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Oklahoma facing teacher shortage as new school year begins

An empty school classroom. (KTUL)
An empty school classroom. (KTUL)
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As the school year begins with new clothes, new backpacks, and new schedules, there is still something missing all over Oklahoma -- teachers.

"People are not beating down the door to do this job," said Shawna Mott-Wright with the Tulsa Classroom Teachers Association.

She spends her days advocating for the ones willing to educate Oklahoma's future, but she says Oklahoma's low pay and the pandemic high risk have her phone ringing.

"'I can't do that. My child has this' or 'I take care of my elderly mother,'" said Mott-Wright. "'I can't do it. I am afraid.'"

Once again, the state of Oklahoma is approving emergency certified teachers with 1,100 approved so far, and there could be more to come as the delta variant spreads.

"We thought it would be a little more normal, and we don’t know what to expect now," said State School Superintendent Joy Hofmeister.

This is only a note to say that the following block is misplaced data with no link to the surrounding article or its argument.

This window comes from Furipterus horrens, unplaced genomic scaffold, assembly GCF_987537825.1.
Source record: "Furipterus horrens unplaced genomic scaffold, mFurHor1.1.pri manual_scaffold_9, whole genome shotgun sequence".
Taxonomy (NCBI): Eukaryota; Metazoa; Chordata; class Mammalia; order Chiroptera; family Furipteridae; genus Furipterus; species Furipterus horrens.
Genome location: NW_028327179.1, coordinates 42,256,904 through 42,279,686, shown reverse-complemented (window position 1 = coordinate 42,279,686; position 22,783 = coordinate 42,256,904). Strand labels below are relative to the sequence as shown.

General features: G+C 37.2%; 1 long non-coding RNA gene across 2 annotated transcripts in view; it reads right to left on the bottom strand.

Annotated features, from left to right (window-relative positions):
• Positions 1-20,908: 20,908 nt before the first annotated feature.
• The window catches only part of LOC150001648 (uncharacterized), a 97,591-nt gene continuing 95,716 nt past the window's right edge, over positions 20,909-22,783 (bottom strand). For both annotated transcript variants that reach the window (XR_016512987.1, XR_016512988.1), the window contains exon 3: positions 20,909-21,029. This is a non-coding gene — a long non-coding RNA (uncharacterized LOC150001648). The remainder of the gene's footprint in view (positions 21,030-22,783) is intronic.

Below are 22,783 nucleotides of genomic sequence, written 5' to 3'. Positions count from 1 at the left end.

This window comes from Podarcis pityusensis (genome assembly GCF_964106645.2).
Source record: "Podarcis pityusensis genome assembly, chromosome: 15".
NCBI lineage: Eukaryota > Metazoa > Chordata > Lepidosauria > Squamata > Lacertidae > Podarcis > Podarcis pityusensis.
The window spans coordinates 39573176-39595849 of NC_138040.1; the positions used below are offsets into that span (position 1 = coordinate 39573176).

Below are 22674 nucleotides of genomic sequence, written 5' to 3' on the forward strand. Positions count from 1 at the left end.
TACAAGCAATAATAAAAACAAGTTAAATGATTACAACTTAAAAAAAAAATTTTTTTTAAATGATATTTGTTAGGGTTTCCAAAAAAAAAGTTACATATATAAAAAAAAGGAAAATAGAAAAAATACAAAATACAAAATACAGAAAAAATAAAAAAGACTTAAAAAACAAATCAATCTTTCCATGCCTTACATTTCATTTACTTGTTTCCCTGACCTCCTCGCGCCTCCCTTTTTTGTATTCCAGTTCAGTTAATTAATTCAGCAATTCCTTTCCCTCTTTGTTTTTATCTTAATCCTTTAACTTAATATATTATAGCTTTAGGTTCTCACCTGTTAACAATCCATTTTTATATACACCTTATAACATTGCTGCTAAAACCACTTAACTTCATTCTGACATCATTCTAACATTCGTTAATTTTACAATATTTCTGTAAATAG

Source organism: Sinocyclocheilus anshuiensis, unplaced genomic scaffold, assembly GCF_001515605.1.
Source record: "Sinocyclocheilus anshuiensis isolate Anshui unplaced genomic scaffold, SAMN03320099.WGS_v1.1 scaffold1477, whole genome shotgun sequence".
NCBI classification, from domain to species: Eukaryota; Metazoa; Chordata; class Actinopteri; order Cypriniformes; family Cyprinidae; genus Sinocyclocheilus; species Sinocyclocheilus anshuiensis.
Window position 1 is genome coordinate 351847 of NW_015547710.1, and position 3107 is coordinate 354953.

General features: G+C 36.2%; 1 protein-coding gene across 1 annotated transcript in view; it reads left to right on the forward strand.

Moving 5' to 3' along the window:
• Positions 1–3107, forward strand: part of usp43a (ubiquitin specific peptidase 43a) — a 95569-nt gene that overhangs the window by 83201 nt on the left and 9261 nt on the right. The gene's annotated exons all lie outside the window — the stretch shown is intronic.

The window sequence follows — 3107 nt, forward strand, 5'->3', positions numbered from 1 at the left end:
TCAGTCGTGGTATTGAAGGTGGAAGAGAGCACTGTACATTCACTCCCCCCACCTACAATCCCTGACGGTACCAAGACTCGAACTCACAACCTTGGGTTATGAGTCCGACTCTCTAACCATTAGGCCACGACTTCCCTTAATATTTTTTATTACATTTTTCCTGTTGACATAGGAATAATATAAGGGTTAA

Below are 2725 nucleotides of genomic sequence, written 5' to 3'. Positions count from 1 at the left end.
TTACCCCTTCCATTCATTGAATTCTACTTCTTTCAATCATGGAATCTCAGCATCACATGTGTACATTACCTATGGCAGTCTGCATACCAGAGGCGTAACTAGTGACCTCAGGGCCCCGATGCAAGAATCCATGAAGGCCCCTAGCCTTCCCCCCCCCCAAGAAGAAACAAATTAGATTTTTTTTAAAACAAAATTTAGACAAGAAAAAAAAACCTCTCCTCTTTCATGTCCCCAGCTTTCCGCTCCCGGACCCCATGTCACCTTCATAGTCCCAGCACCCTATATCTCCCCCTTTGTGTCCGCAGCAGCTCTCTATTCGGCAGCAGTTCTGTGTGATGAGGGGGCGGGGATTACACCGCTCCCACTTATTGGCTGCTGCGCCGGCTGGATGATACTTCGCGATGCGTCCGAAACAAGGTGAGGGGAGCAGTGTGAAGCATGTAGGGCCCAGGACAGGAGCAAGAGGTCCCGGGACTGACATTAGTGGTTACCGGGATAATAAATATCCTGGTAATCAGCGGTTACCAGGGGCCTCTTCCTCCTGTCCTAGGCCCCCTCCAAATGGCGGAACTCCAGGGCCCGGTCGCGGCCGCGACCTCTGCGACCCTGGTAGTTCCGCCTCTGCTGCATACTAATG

Hofmeister says she expects more requests for emergency certifications as the schools hire more professionals to help with remediation from the pandemic.

"We need lots of teachers; kindergarten, Pre-K, and first grade this year," said Hofmeister.

Say says parents kept those children home last year, but as they return, she believes schools will need teachers, even substitutes, like last year.

"Some schools had to close because they did not have enough substitutes to be able to fill all the needs," said Hofmeister. "Teachers were exposed and removed from classrooms."

It's those potential dangers that have some thinking twice about the career they love. It's the pay and working conditions some believe are discouraging college students to major in education.

It's the same message to lawmakers.

"'R E S P E C T, find out what it means to me.' Please find out. We have been telling them. They are just not listening," said Mott-Wright.

It's a problem that adds up to a shortage in the classroom.

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